<em>The Lost Tribes of New York City</em> <em>The Lost Tribes of New York City</em>

The Lost Tribes of New York City

Filmmakers Andy and Carolyn London (A Letter to Colleen) interviewed people around New York City and transposed their voices onto inanimate objects. The result could be likened to a grittier (and more disturbing) version of Creature Comforts. Andy told me that to covertly record the two drunks who appear in the short, he had to slouch down on the ground next to them in Penn Station and act drunk while pretending to listen to music. I think it was well worth the effort.

  • Ha! Ha! I loved it!! It seemed so natural.

  • Brilliant. Carolyn and Andy seem to be getting better with each short they produce. Their style is so experimental, in the true sense of the term. They are not dedicated to a single medium.. they jump around from clay, stop motion, cut out, live action roto, to THIS. keeps us all wanting more, and wondering what will come next! Nice work !!!

  • Mitch K

    Totally awesome. :D

  • Gobo

    I love their technique and style, but I feel like they could’ve put more thought into what objects they were using. A lot of the humor of Creature Comforts came from the way they perfectly paired animals with what the interviewees were talking about (pigs talking about cleanliness, etc). When you’ve got a bright-red traffic post talking about how proud she is that she’s black, you lose that completely. Where’s the humor in a telephone talking about his love of street music? Why not a boombox?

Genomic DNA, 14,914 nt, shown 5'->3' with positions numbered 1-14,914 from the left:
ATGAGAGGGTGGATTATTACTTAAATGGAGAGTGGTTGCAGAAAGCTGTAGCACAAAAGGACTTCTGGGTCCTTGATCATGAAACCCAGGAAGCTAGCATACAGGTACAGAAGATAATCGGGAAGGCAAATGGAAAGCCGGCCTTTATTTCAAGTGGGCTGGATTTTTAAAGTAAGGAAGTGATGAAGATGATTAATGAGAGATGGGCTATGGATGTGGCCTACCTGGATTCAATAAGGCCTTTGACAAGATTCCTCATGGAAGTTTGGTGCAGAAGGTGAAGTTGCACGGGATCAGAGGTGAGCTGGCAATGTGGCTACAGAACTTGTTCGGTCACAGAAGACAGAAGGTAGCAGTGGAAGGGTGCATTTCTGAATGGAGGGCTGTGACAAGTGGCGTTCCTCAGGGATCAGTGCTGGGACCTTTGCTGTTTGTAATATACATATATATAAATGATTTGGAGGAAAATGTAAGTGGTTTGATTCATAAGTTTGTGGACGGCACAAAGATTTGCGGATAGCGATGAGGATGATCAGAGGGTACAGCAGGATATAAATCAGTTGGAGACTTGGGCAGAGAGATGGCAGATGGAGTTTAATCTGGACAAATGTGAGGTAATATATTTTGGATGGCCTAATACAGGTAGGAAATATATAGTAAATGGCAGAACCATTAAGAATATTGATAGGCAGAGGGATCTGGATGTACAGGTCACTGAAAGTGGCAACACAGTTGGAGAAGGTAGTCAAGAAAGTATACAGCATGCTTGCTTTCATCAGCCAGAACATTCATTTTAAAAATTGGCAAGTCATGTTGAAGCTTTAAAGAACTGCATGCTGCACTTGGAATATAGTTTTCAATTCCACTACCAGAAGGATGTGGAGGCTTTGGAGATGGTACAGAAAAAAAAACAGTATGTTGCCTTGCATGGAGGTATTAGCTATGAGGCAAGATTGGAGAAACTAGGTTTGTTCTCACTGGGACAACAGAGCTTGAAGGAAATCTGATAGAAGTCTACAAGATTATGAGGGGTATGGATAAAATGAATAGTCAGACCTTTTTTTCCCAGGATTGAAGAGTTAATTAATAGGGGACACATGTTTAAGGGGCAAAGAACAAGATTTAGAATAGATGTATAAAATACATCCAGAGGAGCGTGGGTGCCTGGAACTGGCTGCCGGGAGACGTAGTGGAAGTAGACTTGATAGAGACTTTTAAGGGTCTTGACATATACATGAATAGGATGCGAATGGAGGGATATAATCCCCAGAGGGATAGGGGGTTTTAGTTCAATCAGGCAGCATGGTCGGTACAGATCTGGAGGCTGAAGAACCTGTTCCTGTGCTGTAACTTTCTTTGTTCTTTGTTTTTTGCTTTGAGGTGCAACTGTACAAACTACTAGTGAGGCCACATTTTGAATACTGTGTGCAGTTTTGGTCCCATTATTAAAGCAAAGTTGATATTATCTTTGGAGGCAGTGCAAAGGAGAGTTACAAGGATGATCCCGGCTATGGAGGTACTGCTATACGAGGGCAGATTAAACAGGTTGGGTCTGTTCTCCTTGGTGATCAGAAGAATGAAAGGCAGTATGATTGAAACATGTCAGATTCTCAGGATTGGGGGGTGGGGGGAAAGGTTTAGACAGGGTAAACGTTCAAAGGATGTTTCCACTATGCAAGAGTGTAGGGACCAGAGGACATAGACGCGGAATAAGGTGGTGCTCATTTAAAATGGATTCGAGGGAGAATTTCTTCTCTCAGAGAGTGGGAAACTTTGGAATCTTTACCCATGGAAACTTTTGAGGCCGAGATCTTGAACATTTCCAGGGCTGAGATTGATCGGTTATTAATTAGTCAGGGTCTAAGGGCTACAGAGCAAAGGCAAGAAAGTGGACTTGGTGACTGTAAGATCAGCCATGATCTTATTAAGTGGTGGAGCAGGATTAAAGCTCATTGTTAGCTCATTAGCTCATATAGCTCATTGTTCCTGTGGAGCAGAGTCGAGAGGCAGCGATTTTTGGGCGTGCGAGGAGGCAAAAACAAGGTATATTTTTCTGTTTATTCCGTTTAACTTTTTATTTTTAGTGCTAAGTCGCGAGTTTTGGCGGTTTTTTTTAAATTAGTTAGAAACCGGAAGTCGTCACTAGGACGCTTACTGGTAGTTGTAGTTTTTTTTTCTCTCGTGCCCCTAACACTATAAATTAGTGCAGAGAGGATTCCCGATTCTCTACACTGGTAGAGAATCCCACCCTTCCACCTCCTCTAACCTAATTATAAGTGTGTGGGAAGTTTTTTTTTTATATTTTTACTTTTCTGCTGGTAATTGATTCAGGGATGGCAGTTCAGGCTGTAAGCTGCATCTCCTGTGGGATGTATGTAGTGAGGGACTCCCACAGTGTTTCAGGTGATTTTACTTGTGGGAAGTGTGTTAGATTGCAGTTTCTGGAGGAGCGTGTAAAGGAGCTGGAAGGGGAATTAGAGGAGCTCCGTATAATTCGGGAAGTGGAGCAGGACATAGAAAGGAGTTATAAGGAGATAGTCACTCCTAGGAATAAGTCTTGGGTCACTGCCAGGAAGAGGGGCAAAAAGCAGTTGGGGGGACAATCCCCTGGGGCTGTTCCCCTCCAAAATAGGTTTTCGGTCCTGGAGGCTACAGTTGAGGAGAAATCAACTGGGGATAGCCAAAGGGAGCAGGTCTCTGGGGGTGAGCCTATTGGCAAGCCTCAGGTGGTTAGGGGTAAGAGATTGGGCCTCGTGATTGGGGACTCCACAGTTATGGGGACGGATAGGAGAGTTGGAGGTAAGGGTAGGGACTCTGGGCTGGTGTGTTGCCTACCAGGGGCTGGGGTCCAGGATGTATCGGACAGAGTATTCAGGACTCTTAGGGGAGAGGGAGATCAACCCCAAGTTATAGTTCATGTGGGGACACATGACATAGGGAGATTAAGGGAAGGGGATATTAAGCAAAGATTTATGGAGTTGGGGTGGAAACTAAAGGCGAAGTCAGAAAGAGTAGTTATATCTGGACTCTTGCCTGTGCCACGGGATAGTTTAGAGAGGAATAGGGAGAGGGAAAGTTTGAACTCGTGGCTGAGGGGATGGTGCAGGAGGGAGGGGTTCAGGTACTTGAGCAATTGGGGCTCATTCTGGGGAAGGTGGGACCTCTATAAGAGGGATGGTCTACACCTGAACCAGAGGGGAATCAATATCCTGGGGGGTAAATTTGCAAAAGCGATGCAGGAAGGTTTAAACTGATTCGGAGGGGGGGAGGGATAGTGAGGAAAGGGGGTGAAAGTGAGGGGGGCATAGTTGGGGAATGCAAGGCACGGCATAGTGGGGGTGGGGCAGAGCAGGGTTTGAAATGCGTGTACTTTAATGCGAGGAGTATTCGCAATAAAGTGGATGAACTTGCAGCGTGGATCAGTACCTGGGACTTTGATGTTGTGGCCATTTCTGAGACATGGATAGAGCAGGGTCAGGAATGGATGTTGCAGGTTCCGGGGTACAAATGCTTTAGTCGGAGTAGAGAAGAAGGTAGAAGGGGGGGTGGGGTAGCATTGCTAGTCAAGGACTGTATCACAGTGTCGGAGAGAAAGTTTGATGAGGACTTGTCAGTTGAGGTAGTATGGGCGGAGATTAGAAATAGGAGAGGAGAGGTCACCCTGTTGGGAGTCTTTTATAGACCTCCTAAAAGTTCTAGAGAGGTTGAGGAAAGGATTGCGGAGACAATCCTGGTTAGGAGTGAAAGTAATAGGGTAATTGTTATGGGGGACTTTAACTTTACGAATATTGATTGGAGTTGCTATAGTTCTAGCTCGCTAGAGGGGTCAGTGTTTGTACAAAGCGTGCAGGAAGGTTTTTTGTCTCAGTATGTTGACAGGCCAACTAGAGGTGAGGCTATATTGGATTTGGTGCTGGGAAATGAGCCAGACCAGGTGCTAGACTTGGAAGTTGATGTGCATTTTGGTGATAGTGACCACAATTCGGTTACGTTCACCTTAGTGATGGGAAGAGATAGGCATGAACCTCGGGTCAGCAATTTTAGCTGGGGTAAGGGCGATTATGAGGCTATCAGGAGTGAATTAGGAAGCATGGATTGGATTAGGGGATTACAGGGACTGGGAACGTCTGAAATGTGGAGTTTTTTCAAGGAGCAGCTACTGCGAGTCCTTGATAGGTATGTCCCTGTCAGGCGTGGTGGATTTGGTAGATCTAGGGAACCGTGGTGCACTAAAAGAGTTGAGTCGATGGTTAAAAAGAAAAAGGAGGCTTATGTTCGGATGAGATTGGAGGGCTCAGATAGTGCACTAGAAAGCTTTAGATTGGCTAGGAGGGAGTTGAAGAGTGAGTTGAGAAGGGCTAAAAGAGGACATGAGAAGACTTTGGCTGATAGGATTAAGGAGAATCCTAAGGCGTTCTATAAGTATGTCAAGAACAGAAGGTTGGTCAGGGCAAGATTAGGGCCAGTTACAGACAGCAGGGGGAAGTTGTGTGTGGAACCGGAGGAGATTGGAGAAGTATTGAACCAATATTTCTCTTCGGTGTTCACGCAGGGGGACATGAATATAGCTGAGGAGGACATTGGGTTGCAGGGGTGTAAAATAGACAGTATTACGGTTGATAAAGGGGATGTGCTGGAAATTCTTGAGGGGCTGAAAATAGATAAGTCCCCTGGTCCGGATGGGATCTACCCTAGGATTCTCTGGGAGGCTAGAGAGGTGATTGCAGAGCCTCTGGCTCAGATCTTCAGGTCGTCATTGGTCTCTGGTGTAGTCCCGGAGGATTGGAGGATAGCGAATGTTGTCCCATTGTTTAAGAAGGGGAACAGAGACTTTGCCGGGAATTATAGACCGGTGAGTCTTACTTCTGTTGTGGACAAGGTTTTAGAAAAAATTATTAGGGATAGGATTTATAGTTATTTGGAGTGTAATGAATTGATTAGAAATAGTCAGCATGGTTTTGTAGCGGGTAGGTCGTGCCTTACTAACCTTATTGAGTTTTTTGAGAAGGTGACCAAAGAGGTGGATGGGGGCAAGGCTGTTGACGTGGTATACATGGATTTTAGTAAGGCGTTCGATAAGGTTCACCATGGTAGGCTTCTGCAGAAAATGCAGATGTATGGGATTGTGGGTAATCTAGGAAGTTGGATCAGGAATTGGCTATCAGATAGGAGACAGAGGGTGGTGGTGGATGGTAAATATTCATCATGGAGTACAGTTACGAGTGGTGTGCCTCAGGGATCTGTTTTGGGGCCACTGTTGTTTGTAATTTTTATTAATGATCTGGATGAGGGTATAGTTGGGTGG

• Sam E

    Too bad it’s not executed well.

  • Gui

    That’s really nice.

  • Andy and Carolyn have already shown themselves to be brilliant writers, and it’s great to see them working with “found sound” here. Bravo! This thing had the ASIFA-East jury rolling in their seats last week.

  • SOOOOOOO good. damn. I’m inspired.

  • Dave

    This is a fresh update on what Bakshi did in “Fritz the Cat”, using real people he recorded in a Harlem bar. John Hubley also did it with his own kids in the 1950’s. It always works because real people on the track so seldom occurs in animation, a medium bogged down by narcissistic voice actors and lately major move stars working for hideous upfront bucks severely impacting the production budget.

  • Victor

    God i love New York! Awesome!

  • I say give a hale and hearty “HUZZAH!” to this film.

  • Paul N

    Very cool, although I wonder why it’s been described as “disturbing.”

  • David Levy

    A very creative film… Andy and Caroline London are very exciting filmmakers. And, I admire their commitment to spinning out a neat new film every year.

  • I like when such creative people make us discover new ways of talking about town ! These ones are very clever and poetic !

  • linda beck

    Creative, simple, and well-executed. One of my favourites from the ASIFA east Jury Screenings.